Flower of Scotland
Regardless of your nationality, it was impossible not to be swept away by the vision in blue opposite Goodwood’s bustling airfield, with the Scottish Saltire proudly hanging behind each breath-taking participant of the ‘Team Scotland’ celebrations. From the Jaguar D-types that showed the world that the Edinburgh team was no laughing matter at Le Mans, to single-seater sensations, the assembled metal was an arresting reminder of just how incredible the feats of this underdog team were, and how iconic they had become.
But, to see these racers stationary was only to sample their majesty, as the high-speed displays soon showed. Our chariot for this was none other than the ex-Sir James Scott Douglas 1951 Jaguar XK120 Roadster ‘LXO 126’ — the sole survivor of three XK120s campaigned by Ecurie Ecosse and a truly significant vehicle. With a historic podium in the gruelling 223-mile 1952 Rheims sports car race and the 1953 Nürburgring 1000 KM among its achievements, this last remaining racer was one of the most storied on the grid.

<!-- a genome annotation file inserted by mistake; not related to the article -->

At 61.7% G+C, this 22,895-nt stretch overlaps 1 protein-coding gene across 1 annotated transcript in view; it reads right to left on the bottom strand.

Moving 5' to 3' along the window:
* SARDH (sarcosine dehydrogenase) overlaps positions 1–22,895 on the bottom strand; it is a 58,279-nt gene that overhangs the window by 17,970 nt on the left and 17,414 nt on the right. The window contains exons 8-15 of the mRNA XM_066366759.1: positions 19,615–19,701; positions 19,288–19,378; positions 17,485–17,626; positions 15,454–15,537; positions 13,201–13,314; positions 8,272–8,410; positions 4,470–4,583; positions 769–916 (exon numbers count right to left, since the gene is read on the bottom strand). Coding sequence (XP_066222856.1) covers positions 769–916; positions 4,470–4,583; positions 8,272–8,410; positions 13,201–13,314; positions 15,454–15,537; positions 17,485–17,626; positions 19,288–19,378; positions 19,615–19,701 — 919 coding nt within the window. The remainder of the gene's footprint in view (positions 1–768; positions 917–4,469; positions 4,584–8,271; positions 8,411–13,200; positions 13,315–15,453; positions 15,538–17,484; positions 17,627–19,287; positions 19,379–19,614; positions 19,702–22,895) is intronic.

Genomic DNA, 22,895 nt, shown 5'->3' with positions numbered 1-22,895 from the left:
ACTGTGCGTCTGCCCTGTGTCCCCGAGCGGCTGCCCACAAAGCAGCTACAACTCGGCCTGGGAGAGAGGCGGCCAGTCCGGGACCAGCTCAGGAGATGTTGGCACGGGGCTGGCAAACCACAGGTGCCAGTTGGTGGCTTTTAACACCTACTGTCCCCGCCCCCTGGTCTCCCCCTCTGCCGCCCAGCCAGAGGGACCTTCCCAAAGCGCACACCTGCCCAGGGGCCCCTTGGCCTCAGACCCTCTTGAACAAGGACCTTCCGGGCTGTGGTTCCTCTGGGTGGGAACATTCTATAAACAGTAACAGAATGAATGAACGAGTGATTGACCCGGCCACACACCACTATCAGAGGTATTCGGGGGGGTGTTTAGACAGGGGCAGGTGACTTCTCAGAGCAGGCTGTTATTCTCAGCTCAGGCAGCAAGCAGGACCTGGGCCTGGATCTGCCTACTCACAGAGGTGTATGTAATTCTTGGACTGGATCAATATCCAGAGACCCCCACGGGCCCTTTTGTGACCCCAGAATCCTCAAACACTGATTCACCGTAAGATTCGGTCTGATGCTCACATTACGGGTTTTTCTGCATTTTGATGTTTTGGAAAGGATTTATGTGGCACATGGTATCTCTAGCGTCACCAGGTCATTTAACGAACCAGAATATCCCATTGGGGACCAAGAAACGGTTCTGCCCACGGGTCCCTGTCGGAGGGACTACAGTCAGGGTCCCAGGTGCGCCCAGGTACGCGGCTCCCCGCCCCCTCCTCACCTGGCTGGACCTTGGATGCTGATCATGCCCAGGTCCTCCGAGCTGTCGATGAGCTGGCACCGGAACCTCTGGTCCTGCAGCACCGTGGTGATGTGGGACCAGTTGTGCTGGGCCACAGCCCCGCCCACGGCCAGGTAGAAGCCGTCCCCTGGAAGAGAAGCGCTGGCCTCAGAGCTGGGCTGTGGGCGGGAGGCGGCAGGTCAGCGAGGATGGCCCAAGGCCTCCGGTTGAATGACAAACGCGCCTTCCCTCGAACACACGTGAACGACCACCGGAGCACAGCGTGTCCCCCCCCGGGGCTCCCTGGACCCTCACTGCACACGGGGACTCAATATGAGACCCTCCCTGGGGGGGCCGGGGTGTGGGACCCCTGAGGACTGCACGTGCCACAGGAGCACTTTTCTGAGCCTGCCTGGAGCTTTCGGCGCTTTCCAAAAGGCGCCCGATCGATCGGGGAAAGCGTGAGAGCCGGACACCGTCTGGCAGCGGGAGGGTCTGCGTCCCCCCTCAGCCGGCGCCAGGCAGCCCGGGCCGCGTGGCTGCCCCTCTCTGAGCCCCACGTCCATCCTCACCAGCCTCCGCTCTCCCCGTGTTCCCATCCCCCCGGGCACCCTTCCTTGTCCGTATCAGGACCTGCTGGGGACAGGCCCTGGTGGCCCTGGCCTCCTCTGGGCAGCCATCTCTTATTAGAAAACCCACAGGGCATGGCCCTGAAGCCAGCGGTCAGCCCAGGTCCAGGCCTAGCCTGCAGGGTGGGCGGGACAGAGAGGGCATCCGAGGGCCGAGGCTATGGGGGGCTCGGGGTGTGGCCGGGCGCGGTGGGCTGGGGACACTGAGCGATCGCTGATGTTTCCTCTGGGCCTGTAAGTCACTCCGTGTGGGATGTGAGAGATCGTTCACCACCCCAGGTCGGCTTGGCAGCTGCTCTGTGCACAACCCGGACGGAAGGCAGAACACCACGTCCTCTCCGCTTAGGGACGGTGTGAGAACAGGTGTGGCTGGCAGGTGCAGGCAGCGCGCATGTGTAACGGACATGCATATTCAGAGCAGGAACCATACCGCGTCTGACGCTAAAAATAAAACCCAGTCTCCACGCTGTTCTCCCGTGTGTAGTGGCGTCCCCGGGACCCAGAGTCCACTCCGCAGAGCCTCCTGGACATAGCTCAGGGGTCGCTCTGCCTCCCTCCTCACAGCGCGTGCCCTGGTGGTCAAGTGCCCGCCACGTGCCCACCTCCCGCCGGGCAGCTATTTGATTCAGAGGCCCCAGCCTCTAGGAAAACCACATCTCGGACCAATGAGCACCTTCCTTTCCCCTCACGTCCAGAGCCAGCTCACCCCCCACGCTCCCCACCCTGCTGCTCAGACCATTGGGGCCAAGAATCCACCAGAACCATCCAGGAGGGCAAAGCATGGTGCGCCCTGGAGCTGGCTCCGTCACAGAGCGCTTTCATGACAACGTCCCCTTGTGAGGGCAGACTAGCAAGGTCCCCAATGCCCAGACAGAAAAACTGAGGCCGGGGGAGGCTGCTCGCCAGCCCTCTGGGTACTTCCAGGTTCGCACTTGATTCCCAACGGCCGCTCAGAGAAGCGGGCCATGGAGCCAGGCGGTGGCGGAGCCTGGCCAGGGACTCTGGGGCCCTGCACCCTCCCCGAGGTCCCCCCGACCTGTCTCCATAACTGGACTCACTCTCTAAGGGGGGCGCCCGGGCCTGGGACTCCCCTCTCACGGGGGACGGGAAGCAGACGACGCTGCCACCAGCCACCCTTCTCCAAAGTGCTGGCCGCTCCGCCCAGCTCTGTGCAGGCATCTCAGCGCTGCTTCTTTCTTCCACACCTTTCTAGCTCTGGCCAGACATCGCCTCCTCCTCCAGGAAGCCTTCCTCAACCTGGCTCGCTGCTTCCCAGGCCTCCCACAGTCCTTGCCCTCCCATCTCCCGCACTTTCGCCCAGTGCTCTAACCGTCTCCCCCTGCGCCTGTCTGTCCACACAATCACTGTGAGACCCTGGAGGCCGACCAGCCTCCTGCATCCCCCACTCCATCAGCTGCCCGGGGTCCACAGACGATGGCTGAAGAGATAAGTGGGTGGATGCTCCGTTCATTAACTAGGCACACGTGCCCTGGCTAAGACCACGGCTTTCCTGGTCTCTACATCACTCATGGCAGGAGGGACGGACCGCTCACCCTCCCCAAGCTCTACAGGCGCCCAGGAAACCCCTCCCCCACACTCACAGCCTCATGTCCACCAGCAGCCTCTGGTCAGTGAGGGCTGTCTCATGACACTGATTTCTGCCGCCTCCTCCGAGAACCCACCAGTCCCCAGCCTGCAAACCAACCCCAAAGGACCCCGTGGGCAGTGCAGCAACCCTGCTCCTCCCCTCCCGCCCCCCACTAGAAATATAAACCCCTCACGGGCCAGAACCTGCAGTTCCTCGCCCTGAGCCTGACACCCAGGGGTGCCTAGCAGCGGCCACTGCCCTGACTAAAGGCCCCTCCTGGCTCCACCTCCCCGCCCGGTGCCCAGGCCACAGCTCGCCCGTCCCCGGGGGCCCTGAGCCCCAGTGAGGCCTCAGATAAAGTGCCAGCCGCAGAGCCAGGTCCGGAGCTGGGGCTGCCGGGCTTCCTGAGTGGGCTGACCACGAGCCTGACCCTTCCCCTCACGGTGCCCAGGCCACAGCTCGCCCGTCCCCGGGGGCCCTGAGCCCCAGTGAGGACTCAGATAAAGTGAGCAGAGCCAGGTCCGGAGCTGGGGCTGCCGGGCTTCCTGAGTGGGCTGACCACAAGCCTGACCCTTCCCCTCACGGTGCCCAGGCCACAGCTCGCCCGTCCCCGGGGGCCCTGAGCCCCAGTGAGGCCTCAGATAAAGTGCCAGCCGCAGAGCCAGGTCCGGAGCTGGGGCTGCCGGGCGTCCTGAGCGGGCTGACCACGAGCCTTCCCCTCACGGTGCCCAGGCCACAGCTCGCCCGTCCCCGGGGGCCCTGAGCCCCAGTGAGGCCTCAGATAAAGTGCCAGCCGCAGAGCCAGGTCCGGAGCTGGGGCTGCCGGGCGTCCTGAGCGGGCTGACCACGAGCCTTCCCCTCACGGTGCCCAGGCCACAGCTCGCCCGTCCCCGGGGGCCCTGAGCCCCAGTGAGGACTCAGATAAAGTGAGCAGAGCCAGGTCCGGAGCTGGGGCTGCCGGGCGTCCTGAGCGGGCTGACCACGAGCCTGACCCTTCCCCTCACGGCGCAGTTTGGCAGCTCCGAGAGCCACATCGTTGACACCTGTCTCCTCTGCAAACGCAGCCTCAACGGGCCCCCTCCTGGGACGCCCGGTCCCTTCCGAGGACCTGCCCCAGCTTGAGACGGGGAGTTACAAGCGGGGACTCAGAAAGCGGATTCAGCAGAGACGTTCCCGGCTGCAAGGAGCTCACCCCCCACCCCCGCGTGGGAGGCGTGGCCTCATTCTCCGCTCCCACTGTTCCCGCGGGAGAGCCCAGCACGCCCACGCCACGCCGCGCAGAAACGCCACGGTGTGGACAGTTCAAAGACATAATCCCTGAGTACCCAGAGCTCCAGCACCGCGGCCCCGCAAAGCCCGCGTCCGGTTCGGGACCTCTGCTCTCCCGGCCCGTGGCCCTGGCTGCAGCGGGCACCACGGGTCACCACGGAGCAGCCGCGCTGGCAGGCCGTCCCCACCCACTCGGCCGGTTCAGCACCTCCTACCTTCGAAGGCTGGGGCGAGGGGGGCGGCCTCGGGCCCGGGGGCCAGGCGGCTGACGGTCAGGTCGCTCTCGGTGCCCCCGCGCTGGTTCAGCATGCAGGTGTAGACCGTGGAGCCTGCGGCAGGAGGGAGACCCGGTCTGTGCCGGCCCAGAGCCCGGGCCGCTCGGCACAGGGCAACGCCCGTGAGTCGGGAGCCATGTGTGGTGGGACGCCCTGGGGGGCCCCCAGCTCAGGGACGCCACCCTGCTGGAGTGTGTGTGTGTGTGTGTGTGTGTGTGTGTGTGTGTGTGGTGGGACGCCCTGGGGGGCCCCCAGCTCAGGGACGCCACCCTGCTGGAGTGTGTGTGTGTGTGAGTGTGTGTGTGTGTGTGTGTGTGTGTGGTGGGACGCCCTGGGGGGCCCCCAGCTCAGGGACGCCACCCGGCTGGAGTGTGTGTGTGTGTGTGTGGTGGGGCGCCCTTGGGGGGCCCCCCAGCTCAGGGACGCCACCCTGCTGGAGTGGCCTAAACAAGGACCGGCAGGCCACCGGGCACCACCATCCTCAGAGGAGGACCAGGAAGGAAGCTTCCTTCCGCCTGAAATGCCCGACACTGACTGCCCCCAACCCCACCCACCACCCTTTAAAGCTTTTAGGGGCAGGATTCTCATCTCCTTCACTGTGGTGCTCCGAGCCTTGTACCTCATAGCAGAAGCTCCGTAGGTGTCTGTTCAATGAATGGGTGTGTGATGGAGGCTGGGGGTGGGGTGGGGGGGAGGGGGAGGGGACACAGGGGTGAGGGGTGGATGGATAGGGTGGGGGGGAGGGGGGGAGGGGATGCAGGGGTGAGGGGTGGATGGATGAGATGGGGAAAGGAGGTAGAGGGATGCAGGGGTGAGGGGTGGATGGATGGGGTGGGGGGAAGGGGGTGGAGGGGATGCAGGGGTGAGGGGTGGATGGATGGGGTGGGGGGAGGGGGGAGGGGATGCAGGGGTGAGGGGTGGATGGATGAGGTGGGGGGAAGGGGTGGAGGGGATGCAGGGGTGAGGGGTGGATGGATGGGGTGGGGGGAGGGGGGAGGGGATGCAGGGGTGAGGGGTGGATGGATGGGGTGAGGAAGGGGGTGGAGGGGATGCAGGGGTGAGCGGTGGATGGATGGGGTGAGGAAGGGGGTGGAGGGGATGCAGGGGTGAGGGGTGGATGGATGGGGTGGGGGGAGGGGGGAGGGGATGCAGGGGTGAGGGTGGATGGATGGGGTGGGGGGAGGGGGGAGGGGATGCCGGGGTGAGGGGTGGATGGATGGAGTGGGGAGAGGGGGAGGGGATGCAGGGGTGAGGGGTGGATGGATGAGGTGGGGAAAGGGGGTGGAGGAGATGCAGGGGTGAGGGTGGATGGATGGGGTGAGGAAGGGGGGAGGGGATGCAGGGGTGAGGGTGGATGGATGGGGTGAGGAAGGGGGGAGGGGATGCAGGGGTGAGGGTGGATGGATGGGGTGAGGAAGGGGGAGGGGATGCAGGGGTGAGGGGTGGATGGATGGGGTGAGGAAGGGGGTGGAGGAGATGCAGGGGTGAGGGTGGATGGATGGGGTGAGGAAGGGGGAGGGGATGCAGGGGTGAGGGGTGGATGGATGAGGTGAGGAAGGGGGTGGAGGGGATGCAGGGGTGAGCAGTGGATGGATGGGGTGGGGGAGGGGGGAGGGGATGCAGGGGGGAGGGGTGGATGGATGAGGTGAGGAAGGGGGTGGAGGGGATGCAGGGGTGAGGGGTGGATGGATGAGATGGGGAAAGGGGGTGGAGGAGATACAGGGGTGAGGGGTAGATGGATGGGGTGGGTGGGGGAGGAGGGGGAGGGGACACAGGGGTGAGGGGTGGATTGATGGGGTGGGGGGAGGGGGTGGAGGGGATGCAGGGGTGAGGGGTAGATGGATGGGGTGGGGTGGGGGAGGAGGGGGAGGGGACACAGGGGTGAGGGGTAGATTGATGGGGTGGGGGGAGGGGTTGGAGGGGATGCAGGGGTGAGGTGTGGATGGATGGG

Sandwiched in between a quintet of D-types and a selection of C-types, the sensory overload of cacophonous engines combined with cheers from the adoring crowd was only interrupted by the rousing tones of bagpipes as our procession began to gather pace on the track. ‘LXO’ immediately cleared its throat and cemented its status as the loudest car in the parade, delighting spectators as we devoured straights and danced through corners, before coming to a rest for the grid walk. Framed by a fittingly grey backdrop, flashes of tartan and wide-eyed grins began to surround the racing royalty and there was no doubt that the historic escapes and fighting spirit of Ecurie Ecosse had not only made an impression on glorious Goodwood, but the racing world as a whole — Scotland the brave, indeed…
Photos: Rémi Dargegen for Classic Driver © 2017